No one intends to raise spoiled brats, but it’s sometimes hard to see the consequences of your actions several years down the road.
Ron Lieber, personal finance columnist for The New York Times, offers his advice on the subject in his new book The Opposite of Spoiled: Raising Kids Who Are Grounded, Generous and Smart about Money.
Here are his eight most practical tips:
Hand out on a regular allowance.
Commit to doling out the funds once a month or once a week, and offer raises on birthdays.
But there’s a catch: Allowance money shouldn’t be given to children as a reward for chores completed.
“If they do (their chores) poorly, there are plenty of valuable privileges we can take away, aside from withholding money. So allowance ought to stand on its own, not as a wage but as a teaching tool that gets sharper and more potent over a decade or so of annual raises and increasing responsibility,” says Lieber.
Instead, let allowance work as “practice money,” and let children learn about finances by controlling their own allowance.
Keep their money where they can see it
The cover of Lieber’s book shows three mason jars labeled spend, save and give. This is his preferred method for helping children track their finances.
“I hate piggy banks, and the problem begins with the metaphor itself. Pigs are dirty, and they eat a lot, so piggish behavior isn’t something to aspire to,” writes Lieber. “Meanwhile, ceramic or metal containers are problematic, since we want kids to be able to see what’s inside and watch it grow.”
Let them spend
Allow for a little bit of impulse, but also teach your children the difference between wants and needs. Show them where to draw the line between high quality and high dollar.
“My wife and I are still debating exactly where we’ll put the line,” Lieber writes. “I’m making the case for a broad-based ‘Land’s End Line.’ If we adopt it, that means we’d pay whatever Land’s End (my definition of a suitably mid-priced merchant that sells quality clothing) would charge for any clothing needs, even if an item comes from some other designer or shop. Anything with a price to the right of the Land’s End Line would be a want.”
Help them save, but only to a point
Money in the savings jar should be collected with a goal and timeline in mind, Lieber writes.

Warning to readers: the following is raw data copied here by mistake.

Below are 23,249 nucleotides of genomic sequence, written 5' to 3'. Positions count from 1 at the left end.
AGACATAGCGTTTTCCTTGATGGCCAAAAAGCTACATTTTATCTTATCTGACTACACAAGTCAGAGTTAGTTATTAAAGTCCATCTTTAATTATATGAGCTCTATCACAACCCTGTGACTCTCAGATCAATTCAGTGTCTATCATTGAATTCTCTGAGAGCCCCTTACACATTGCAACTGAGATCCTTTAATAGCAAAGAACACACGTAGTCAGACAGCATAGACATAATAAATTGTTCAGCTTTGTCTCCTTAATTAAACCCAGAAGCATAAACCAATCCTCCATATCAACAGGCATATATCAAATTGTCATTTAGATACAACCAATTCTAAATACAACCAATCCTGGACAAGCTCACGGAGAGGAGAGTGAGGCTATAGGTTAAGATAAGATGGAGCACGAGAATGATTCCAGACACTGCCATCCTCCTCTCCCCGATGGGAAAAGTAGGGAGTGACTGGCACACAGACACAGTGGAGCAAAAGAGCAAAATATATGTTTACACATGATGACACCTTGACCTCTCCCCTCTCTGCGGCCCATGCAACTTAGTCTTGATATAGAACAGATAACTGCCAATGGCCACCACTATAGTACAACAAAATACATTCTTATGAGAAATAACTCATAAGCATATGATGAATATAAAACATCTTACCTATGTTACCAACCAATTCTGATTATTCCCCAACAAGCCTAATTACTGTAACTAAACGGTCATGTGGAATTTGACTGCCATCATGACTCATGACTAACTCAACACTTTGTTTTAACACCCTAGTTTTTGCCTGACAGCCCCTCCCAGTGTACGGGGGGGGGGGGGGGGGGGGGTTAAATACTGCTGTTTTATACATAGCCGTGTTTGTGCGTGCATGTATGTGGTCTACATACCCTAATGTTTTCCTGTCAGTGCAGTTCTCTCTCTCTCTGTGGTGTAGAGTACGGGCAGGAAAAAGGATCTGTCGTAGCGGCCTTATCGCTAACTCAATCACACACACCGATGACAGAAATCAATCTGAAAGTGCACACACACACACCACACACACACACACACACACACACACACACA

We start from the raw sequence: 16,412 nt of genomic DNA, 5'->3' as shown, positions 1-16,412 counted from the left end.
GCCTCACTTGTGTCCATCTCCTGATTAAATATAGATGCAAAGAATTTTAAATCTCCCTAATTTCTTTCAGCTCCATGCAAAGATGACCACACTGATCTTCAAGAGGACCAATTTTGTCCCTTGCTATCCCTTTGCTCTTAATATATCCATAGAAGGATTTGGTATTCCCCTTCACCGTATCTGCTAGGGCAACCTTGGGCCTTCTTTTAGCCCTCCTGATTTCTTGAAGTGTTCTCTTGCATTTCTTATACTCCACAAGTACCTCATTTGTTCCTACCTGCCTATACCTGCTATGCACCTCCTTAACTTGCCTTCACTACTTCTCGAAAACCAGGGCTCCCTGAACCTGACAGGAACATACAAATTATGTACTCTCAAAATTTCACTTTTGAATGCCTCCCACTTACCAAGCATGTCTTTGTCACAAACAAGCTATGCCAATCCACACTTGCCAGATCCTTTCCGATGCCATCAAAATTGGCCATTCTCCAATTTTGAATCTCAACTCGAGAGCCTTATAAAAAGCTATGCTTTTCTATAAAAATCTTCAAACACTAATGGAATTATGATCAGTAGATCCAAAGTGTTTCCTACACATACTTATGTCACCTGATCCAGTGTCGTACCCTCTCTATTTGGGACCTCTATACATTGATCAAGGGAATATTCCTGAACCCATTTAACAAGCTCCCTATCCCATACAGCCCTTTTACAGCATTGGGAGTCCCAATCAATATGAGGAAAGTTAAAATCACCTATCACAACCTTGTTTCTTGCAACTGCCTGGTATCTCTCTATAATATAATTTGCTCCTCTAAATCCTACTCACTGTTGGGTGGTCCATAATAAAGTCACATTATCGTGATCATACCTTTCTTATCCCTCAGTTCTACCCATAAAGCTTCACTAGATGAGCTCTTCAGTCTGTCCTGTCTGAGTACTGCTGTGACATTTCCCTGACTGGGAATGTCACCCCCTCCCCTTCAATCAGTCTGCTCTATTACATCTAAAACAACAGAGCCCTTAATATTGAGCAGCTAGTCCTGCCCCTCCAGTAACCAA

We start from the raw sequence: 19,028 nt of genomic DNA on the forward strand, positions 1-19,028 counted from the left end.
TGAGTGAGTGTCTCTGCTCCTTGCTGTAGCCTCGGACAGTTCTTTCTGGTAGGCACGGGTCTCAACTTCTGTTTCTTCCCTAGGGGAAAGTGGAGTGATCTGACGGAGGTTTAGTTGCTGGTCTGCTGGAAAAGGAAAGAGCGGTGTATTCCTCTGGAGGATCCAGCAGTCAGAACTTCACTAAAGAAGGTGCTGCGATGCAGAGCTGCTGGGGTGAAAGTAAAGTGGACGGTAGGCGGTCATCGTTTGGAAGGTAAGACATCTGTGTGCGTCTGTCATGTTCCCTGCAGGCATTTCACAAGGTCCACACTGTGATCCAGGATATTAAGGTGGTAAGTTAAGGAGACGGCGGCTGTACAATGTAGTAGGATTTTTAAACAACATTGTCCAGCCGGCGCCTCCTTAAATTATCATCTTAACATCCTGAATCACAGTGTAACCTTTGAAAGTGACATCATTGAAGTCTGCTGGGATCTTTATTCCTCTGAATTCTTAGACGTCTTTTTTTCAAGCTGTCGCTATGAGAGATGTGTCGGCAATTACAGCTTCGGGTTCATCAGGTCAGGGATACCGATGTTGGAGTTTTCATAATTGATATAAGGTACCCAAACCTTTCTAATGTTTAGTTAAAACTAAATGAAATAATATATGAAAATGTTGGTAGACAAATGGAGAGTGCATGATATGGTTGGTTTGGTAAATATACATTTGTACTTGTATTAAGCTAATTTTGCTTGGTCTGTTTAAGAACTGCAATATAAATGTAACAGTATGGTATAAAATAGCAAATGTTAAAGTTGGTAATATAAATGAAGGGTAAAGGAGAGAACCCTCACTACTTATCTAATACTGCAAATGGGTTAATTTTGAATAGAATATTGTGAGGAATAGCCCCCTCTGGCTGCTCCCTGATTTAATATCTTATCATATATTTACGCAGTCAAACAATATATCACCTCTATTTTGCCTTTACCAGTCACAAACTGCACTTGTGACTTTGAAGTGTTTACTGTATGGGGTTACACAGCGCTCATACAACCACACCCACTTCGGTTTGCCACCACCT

For younger children, the concept of time and goals are already fuzzy enough, so keep it short and specific.
For teenagers, their savings goals might be a bit loftier – it might be earmarked for a first car or senior class trip – and they might outgrow the jar system. Help them establish a savings account and transfer their allowance there automatically.
Use an app
Use Allowance Manager to make automatic weekly payments to your children’s accounts. They can spend their money with prepaid Allowance Cards and track their purchases with mobile and desktop apps.
Lieber also recommends FamZoo, another family banking app that also offers prepaid cards and money tracking functions. It also has an IOU feature that lets parents owe money to children and vice versa.
Show them how you use your money
Accordine to Lieber, a remarkable “64% of kids said they had no idea what their parents were giving, if anything,” so he suggests parents make an example of their charity while also giving kids a chance to get involved.
Let children help decide where mom and dad should donate money and time and teach them how to vet the worthiness of charities asking for money by evaluating if they provide essential services or goods to those in need.
Throw around less cash but more imagination
Lieber pokes at the problem with elaborate birthday parties and bar mitzvahs (for example, this stage show in honor of one Texan youngster) and Tooth Fairy inflation. It can all lead to materialism. But he offers some advice: Do things more modestly, but make them more special.
The Tooth Fairy can (and should!) visit to stay in line with lore, but Lieber encourages parents to put their own twist on the tale. Maybe your Tooth Fairy leaves glitter on the windowsill or gets caught on camera.
Birthdays are still cause for celebration, but in lieu of expensive gifts, Lieber suggests requesting party guests’ parents spend about half what they normally would and donate the other half to charity. This also eliminates the envy-inducing gift opening ceremony.
Finally, let grandparents break all the above rules
Accept that grandparents are the X factor. They’re bound to come through with the North Face jacket your teen is dreaming of while you’re striving to tow the Land’s End Line.
“We’ve found that grandparents will gleefully disrupt this attempt at standard setting with spontaneous bursts of generosity,” write Lieber. “Still, as long as it doesn’t happen too often, the continuum will hold if we parents apply it consistently.”
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